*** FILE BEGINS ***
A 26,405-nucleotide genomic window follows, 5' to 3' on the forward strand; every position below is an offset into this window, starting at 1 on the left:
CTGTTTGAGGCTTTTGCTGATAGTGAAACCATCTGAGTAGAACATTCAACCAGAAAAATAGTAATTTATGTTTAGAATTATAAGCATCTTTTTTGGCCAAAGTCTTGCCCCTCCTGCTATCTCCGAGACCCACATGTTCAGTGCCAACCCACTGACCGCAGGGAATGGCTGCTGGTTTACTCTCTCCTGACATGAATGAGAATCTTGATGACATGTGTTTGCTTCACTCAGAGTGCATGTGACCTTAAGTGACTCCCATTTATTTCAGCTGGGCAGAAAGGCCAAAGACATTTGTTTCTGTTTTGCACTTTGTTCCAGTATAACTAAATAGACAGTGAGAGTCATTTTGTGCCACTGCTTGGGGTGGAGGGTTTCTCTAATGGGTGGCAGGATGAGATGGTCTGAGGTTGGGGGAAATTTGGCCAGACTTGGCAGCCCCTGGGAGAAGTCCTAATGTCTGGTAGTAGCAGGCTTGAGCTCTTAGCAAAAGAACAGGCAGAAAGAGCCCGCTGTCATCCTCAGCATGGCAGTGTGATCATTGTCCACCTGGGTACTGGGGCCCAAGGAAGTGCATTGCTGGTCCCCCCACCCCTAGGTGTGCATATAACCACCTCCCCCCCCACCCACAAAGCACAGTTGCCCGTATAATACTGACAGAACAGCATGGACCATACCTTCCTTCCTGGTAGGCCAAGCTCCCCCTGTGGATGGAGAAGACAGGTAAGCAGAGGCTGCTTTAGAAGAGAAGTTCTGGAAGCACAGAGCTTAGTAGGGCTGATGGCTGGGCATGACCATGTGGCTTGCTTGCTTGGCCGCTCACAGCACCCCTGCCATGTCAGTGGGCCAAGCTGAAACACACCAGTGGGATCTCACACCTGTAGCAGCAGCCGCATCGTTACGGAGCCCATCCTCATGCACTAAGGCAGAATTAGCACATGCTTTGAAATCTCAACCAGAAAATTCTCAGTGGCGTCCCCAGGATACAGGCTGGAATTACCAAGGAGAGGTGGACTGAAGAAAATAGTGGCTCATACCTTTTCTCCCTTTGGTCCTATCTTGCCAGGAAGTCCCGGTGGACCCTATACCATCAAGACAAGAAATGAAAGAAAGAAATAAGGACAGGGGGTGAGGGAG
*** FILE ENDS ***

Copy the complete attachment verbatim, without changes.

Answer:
A 26,405-nucleotide genomic window follows, 5' to 3' on the forward strand; every position below is an offset into this window, starting at 1 on the left:
CTGTTTGAGGCTTTTGCTGATAGTGAAACCATCTGAGTAGAACATTCAACCAGAAAAATAGTAATTTATGTTTAGAATTATAAGCATCTTTTTTGGCCAAAGTCTTGCCCCTCCTGCTATCTCCGAGACCCACATGTTCAGTGCCAACCCACTGACCGCAGGGAATGGCTGCTGGTTTACTCTCTCCTGACATGAATGAGAATCTTGATGACATGTGTTTGCTTCACTCAGAGTGCATGTGACCTTAAGTGACTCCCATTTATTTCAGCTGGGCAGAAAGGCCAAAGACATTTGTTTCTGTTTTGCACTTTGTTCCAGTATAACTAAATAGACAGTGAGAGTCATTTTGTGCCACTGCTTGGGGTGGAGGGTTTCTCTAATGGGTGGCAGGATGAGATGGTCTGAGGTTGGGGGAAATTTGGCCAGACTTGGCAGCCCCTGGGAGAAGTCCTAATGTCTGGTAGTAGCAGGCTTGAGCTCTTAGCAAAAGAACAGGCAGAAAGAGCCCGCTGTCATCCTCAGCATGGCAGTGTGATCATTGTCCACCTGGGTACTGGGGCCCAAGGAAGTGCATTGCTGGTCCCCCCACCCCTAGGTGTGCATATAACCACCTCCCCCCCCACCCACAAAGCACAGTTGCCCGTATAATACTGACAGAACAGCATGGACCATACCTTCCTTCCTGGTAGGCCAAGCTCCCCCTGTGGATGGAGAAGACAGGTAAGCAGAGGCTGCTTTAGAAGAGAAGTTCTGGAAGCACAGAGCTTAGTAGGGCTGATGGCTGGGCATGACCATGTGGCTTGCTTGCTTGGCCGCTCACAGCACCCCTGCCATGTCAGTGGGCCAAGCTGAAACACACCAGTGGGATCTCACACCTGTAGCAGCAGCCGCATCGTTACGGAGCCCATCCTCATGCACTAAGGCAGAATTAGCACATGCTTTGAAATCTCAACCAGAAAATTCTCAGTGGCGTCCCCAGGATACAGGCTGGAATTACCAAGGAGAGGTGGACTGAAGAAAATAGTGGCTCATACCTTTTCTCCCTTTGGTCCTATCTTGCCAGGAAGTCCCGGTGGACCCTATACCATCAAGACAAGAAATGAAAGAAAGAAATAAGGACAGGGGGTGAGGGAG